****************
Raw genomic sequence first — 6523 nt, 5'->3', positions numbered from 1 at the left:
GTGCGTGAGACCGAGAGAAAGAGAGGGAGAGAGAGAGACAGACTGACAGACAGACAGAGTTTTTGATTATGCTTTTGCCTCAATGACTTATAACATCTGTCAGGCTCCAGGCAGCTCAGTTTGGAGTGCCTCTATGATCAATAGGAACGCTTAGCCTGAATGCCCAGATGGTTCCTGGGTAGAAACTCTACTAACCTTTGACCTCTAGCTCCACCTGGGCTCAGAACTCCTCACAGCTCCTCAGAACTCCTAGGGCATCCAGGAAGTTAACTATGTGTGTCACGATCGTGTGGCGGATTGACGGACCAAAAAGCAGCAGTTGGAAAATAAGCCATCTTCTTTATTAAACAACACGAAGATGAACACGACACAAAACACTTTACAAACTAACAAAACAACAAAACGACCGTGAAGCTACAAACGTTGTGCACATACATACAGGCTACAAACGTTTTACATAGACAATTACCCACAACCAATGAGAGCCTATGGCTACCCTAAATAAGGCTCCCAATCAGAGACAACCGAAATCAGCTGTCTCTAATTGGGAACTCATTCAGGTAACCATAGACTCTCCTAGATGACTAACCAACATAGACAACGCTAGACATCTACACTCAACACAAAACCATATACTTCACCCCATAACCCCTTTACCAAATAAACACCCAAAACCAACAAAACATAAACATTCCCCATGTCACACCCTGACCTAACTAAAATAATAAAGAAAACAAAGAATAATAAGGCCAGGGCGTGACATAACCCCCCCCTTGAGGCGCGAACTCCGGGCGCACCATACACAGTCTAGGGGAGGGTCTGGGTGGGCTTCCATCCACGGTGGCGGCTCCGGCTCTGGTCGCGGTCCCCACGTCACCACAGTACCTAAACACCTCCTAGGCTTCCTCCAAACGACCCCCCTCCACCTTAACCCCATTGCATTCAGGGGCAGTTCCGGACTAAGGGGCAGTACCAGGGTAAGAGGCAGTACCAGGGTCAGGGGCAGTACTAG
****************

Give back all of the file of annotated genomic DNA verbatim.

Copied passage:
Raw genomic sequence first — 6523 nt, 5'->3', positions numbered from 1 at the left:
GTGCGTGAGACCGAGAGAAAGAGAGGGAGAGAGAGAGACAGACTGACAGACAGACAGAGTTTTTGATTATGCTTTTGCCTCAATGACTTATAACATCTGTCAGGCTCCAGGCAGCTCAGTTTGGAGTGCCTCTATGATCAATAGGAACGCTTAGCCTGAATGCCCAGATGGTTCCTGGGTAGAAACTCTACTAACCTTTGACCTCTAGCTCCACCTGGGCTCAGAACTCCTCACAGCTCCTCAGAACTCCTAGGGCATCCAGGAAGTTAACTATGTGTGTCACGATCGTGTGGCGGATTGACGGACCAAAAAGCAGCAGTTGGAAAATAAGCCATCTTCTTTATTAAACAACACGAAGATGAACACGACACAAAACACTTTACAAACTAACAAAACAACAAAACGACCGTGAAGCTACAAACGTTGTGCACATACATACAGGCTACAAACGTTTTACATAGACAATTACCCACAACCAATGAGAGCCTATGGCTACCCTAAATAAGGCTCCCAATCAGAGACAACCGAAATCAGCTGTCTCTAATTGGGAACTCATTCAGGTAACCATAGACTCTCCTAGATGACTAACCAACATAGACAACGCTAGACATCTACACTCAACACAAAACCATATACTTCACCCCATAACCCCTTTACCAAATAAACACCCAAAACCAACAAAACATAAACATTCCCCATGTCACACCCTGACCTAACTAAAATAATAAAGAAAACAAAGAATAATAAGGCCAGGGCGTGACATAACCCCCCCCTTGAGGCGCGAACTCCGGGCGCACCATACACAGTCTAGGGGAGGGTCTGGGTGGGCTTCCATCCACGGTGGCGGCTCCGGCTCTGGTCGCGGTCCCCACGTCACCACAGTACCTAAACACCTCCTAGGCTTCCTCCAAACGACCCCCCTCCACCTTAACCCCATTGCATTCAGGGGCAGTTCCGGACTAAGGGGCAGTACCAGGGTAAGAGGCAGTACCAGGGTCAGGGGCAGTACTAG